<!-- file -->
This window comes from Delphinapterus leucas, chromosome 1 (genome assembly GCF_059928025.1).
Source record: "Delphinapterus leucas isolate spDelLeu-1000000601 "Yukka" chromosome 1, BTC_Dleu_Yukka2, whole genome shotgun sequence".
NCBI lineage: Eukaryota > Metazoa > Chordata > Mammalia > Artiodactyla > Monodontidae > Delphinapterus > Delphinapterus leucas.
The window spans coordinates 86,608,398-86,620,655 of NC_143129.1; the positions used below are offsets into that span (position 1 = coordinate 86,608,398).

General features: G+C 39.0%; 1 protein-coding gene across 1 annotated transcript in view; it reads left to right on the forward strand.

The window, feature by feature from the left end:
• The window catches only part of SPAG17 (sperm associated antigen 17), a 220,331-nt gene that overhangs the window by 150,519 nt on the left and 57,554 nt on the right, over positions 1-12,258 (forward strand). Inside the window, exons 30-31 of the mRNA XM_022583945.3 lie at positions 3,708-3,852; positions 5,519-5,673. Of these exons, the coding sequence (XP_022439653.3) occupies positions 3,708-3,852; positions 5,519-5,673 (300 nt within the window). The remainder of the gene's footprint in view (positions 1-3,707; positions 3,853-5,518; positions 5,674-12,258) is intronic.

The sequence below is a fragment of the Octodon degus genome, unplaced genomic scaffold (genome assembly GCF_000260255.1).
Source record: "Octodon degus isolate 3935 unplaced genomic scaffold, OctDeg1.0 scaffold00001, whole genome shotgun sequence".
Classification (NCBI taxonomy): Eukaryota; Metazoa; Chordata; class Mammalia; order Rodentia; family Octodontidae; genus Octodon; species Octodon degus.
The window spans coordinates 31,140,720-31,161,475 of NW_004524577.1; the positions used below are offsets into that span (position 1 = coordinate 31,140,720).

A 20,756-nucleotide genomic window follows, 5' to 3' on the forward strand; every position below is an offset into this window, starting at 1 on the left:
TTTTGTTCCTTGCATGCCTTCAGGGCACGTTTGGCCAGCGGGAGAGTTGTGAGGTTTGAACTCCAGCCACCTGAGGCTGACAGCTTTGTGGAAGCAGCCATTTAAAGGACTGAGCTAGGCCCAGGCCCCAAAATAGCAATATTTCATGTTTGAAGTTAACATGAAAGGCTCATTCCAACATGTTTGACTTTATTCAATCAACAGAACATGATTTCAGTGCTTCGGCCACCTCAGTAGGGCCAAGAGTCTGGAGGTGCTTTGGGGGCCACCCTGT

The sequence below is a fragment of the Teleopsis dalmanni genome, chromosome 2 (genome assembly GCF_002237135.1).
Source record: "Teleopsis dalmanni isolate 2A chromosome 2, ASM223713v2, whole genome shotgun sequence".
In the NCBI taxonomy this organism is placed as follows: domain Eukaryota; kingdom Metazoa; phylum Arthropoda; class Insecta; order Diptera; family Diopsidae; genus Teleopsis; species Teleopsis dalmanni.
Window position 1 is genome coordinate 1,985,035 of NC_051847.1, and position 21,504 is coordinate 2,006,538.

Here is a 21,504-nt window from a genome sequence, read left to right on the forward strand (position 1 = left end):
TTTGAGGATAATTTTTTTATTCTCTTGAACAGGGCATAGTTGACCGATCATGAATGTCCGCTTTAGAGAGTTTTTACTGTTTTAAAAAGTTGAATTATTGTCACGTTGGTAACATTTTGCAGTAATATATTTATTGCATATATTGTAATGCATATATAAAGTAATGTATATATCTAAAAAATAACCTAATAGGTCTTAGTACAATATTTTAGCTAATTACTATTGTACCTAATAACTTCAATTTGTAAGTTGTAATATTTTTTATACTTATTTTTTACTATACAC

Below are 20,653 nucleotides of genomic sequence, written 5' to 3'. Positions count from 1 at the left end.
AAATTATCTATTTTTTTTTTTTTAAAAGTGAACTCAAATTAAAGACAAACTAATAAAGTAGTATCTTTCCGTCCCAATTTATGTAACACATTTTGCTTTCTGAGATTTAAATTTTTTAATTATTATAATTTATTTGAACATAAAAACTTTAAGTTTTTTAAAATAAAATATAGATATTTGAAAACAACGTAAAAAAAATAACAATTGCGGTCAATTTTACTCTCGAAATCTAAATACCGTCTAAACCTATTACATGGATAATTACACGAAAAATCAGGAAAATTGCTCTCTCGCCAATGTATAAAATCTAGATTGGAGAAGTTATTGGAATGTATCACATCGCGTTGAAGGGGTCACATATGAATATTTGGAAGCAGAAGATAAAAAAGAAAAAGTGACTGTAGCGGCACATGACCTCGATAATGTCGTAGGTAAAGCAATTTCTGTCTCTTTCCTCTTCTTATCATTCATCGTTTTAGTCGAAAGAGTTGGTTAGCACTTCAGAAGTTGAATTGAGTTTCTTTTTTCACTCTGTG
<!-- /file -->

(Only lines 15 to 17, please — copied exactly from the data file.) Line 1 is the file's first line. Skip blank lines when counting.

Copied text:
Source record: "Teleopsis dalmanni isolate 2A chromosome 2, ASM223713v2, whole genome shotgun sequence".
In the NCBI taxonomy this organism is placed as follows: domain Eukaryota; kingdom Metazoa; phylum Arthropoda; class Insecta; order Diptera; family Diopsidae; genus Teleopsis; species Teleopsis dalmanni.
Window position 1 is genome coordinate 1,985,035 of NC_051847.1, and position 21,504 is coordinate 2,006,538.